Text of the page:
Black Dogs | Critical Review by Kerry Fried

This literature criticism consists of approximately 5 pages of analysis & critique of Black Dogs.
This section contains 1,451 words
(approx. 5 pages at 300 words per page)
Buy the Critical Review by Kerry Fried

Critical Review by Kerry Fried

SOURCE: Fried, Kerry. “Criminal Elements.” New York Review of Books 40, nos. 1-2 (14 January 1993): 36-7.

In the following excerpt, Fried examines various aspects of Black Dogs, such as its handling of domestic violence, the importance of Jeremy in comparison to protagonists June and Bernard, its portrayal of the post-World War II period, and the events surrounding the fall of European communism in 1989.

The narrators in Ian McEwan's earlier books tend to live in rarefied, nightmarish domestic situations rather than in precise locations or times. His explorations of solitary lives and domestic futility, and particularly the ruin of childhood, occasionally can seem conceits, as with a boy who has been literally infantilized for eighteen years. There were also potential moral underpinnings in the horror of his stories, and there were, too, the wit and strangeness of his prose...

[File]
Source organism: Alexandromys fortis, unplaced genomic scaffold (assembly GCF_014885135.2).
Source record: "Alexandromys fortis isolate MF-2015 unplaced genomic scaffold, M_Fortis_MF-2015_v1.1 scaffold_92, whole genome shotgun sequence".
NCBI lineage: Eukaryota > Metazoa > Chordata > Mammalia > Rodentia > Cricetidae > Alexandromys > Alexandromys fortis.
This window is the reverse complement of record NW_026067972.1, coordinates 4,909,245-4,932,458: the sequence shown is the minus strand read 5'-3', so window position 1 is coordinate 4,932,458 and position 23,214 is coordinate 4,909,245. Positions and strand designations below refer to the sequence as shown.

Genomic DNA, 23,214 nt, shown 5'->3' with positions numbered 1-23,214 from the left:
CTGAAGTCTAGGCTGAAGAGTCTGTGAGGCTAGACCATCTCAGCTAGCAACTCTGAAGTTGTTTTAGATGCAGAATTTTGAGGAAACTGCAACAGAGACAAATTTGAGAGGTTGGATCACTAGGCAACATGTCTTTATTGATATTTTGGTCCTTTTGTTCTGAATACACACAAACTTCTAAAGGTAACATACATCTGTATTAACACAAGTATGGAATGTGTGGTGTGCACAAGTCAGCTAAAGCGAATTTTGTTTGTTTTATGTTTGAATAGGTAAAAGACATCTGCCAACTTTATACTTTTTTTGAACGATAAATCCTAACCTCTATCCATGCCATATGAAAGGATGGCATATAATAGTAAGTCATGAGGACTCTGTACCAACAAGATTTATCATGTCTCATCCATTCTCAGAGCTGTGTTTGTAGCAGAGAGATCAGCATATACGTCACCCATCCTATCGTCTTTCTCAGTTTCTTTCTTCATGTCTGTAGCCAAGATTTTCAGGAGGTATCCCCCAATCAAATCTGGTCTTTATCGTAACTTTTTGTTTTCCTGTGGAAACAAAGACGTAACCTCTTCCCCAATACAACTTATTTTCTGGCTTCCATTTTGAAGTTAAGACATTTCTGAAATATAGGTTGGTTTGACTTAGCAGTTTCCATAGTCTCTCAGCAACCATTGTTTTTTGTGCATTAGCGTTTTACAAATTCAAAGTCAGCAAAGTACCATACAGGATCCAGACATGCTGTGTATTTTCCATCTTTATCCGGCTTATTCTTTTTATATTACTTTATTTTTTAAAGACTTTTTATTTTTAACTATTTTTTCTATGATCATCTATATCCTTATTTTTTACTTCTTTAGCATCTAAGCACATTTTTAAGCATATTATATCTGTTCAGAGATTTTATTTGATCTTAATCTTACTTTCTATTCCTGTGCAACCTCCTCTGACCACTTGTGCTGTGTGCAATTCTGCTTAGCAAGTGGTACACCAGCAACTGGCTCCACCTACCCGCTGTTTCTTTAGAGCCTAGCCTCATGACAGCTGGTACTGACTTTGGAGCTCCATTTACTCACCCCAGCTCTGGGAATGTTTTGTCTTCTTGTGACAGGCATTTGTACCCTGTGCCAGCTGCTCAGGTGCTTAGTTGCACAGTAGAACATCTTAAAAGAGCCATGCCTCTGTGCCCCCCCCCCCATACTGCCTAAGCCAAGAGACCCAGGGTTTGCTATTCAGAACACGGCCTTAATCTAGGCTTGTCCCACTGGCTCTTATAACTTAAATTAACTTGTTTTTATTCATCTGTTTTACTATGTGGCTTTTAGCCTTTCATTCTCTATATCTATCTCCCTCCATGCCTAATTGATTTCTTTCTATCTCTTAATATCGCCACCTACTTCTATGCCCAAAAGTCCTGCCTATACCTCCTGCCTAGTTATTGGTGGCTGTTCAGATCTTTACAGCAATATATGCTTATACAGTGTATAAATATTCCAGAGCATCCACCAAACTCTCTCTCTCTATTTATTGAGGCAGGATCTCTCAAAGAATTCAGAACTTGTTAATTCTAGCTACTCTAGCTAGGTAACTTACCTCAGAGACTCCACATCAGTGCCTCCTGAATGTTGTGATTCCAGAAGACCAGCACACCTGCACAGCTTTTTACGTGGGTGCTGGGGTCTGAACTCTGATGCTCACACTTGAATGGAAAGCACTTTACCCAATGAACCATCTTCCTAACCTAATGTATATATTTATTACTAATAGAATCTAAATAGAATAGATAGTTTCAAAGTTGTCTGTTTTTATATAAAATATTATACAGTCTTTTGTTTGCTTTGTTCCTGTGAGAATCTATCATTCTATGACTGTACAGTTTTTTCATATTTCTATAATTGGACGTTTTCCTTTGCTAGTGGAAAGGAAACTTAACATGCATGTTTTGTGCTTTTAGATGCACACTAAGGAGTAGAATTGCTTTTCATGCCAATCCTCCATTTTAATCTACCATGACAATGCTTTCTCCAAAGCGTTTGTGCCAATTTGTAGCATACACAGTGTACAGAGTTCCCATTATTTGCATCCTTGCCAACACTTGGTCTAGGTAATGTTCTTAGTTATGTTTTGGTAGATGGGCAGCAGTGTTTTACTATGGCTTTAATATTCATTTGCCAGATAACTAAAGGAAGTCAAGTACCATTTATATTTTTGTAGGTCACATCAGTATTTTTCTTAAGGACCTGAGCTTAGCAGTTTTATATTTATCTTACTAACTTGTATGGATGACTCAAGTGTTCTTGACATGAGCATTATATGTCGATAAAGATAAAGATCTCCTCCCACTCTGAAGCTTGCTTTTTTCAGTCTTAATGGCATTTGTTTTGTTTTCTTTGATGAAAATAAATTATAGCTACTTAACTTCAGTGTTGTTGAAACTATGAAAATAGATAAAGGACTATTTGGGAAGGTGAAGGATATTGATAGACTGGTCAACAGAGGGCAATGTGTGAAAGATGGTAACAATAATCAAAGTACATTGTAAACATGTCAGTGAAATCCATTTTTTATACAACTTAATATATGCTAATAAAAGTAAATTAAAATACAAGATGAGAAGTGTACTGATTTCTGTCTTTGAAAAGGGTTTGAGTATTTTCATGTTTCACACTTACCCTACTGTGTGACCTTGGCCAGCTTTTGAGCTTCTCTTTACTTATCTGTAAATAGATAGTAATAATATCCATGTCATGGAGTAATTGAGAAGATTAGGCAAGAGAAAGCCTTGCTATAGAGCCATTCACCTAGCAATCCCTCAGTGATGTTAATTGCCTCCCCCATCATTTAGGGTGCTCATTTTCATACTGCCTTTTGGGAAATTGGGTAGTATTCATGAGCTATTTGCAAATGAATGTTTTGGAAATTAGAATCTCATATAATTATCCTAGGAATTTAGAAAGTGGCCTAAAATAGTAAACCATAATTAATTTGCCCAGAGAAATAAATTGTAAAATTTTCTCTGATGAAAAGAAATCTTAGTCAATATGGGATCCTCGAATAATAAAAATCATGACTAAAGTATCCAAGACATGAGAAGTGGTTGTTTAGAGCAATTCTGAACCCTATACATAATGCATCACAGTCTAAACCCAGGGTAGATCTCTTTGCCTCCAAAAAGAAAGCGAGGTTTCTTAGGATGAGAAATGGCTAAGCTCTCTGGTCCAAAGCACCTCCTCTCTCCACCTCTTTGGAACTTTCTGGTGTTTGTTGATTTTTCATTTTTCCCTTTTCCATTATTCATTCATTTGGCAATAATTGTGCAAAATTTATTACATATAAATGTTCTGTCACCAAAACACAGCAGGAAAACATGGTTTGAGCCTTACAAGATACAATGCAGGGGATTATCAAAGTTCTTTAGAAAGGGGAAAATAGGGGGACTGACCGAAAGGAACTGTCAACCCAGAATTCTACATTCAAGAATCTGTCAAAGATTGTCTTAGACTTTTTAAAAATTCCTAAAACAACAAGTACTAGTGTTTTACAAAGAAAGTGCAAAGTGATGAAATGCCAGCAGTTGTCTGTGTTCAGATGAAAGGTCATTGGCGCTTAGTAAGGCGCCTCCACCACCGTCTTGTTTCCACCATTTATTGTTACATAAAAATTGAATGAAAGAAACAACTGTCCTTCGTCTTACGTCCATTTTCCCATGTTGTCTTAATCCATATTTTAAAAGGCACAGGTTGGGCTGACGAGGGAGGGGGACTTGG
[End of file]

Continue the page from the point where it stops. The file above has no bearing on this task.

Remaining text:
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This section contains 1,451 words
(approx. 5 pages at 300 words per page)
Buy the Critical Review by Kerry Fried
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